Common HVAC terminology every homeowner should know

Common HVAC terminology every homeowner should know

As a homeowner, it’s important to maintain your furnace and air conditioner by performing regular cleaning, changing your filters regularly, getting semi-annual tune-ups, and taking care of the little details that will keep your units running for years to come. If either your furnace or air conditioner isn’t working, it’s equally important to know some key terminology so that you can describe it to a qualified repair specialist.

These are the HVAC terms every homeowner should know.


An appliance fueled by gas, oil, electricity, or wood in which air or water is heated to be circulated throughout a home in a heating system.

This may seem like a no-brainer, but some homeowners confuse their furnace for their entire heating and cooling system or only certain components of the furnace itself.

Condensing unit

“Condensing unit” is the technical term for an outdoor air conditioner or a heat pump. It is called a “condensing” unit because it changes the refrigerant from its gaseous state to a liquid by cooling it. HVAC condensing units usually comprise the following components:

  • Compressor: Increases refrigerant pressure to keep the liquid refrigerant moving
  • Fan: Blows outside air through the heat exchanger to help cool the refrigerant
  • Condensing coil: Helps heat carried by the refrigerant to travel outside

Maintain your condensing unit (air conditioner) by keeping it free of leaves, excess grass, and yard debris so that it doesn’t overheat.

Cooling coil

Also known as an evaporator coil, a cooling coil is a coiled pipe usually made of copper, steel, or aluminum. It’s a channel meant to allow its contents to cool down, which in turn helps control the temperature of various other components of your unit, aiding in the heat exchange process.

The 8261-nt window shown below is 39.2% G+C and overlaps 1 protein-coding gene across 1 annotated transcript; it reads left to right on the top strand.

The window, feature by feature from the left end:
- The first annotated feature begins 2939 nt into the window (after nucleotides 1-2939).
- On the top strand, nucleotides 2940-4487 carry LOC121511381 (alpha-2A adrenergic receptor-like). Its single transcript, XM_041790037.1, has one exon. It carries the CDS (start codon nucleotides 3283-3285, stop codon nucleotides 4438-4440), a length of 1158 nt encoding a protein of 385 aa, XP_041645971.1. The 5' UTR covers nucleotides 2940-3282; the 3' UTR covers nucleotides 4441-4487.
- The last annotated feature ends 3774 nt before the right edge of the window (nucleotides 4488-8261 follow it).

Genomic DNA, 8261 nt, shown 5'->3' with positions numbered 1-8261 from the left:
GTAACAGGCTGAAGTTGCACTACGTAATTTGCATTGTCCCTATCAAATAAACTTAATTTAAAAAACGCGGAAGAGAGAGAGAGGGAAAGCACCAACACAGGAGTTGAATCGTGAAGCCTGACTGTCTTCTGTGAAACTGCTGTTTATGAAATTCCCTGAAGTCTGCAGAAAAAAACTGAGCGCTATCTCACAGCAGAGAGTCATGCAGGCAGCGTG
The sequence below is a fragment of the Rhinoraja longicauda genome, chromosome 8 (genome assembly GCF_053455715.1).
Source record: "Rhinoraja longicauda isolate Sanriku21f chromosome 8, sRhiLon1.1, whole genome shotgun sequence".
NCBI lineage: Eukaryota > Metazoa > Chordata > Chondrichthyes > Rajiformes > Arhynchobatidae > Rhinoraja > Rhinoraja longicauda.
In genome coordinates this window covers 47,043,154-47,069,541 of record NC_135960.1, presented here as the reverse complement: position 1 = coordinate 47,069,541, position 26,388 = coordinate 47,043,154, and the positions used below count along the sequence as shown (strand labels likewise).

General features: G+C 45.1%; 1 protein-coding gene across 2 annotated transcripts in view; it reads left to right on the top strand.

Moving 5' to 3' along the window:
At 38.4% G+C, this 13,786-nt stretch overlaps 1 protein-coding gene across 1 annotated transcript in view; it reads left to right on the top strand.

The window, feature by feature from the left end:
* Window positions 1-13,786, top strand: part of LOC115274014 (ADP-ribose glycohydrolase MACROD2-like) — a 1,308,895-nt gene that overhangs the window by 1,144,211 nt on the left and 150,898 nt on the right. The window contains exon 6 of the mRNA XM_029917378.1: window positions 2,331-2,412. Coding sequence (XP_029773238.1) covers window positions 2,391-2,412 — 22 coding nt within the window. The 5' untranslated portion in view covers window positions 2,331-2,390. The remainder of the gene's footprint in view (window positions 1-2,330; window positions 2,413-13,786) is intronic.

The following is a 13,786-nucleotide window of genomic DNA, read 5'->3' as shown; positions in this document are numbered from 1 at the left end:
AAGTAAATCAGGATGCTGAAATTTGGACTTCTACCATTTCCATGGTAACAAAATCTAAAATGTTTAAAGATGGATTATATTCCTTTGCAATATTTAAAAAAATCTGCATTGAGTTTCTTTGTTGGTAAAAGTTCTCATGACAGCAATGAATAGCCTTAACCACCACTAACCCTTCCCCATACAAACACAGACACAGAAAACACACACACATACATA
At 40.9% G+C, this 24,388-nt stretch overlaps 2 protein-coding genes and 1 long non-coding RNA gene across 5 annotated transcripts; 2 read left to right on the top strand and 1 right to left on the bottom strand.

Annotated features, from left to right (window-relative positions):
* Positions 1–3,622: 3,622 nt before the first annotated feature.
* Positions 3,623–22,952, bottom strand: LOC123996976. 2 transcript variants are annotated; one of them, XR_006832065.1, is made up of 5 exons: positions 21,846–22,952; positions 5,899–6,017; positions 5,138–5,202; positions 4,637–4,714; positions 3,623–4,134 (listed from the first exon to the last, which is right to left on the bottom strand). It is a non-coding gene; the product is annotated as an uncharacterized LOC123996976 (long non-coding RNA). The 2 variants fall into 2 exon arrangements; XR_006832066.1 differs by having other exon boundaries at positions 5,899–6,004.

A thermostat is a device that automatically regulates temperature and/or activates another device when the temperature goes above or below a specified threshold. Basically, your thermostat controls the temperature in your home by sensing the temperature and sending an electrical signal to your furnace or air conditioner to kick in.


A filter is any porous device that is used to remove impurities or solid particles from a liquid or gas. In the case of your HVAC system, a furnace filter is generally a simple cardboard and mesh construction that traps dust, pet hair, and other debris and prevents it all from entering your furnace.

Dirty, clogged filters can cause your furnace to work harder than it needs to, which can lead to motors burning out, so make sure you regularly replace your filter.

Condensate pump

A condensate pump takes in the water created in your HVAC system (usually in the form of water vapour in cooled or heated air) and pumps it out to a drain. A malfunctioning condensate pump can cause condensation to build up in your HVAC system, which can lead to mould, rust in your ducting, and other issues in the inner workings of your furnace.


In the context of HVAC, refrigerant is a gaseous or liquid substance used to cool various components of the system. The compressor in your A/C unit compresses the refrigerant, which makes it very hot. As it moves through the cooling coil, it cools down and becomes liquid. The liquid refrigerant then absorbs heat from the outside air and pushes the cold air out. Hot air in + cold air out = comfort.

If you find that your air conditioner is working but isn’t quite keeping up like it did the year before, it’s likely low on refrigerant.


A furnace humidifier helps to keep the humidity in your home at a moderate level so that the air isn’t incredibly dry all winter. Adding a humidifier to your heating system can help prevent those annoying static shocks, can keep your hardwood floors from separating, and can help with household allergens
like pet dander during the winter.

Knowing these key terms can help you hire the right person to fix your malfunctioning A/C or furnace, since you’ll be able to describe any issues you may be noticing. Knowing how these various components work will also help with your regular maintenance and cleaning.

If you suspect a faulty component, need a part replaced, or have any questions about your HVAC system, we would love to help. Call or text Pyramid any time at 204-694-5088 or send us an email. We perform all types of air conditioning, furnace, and HVAC repair in Winnipeg.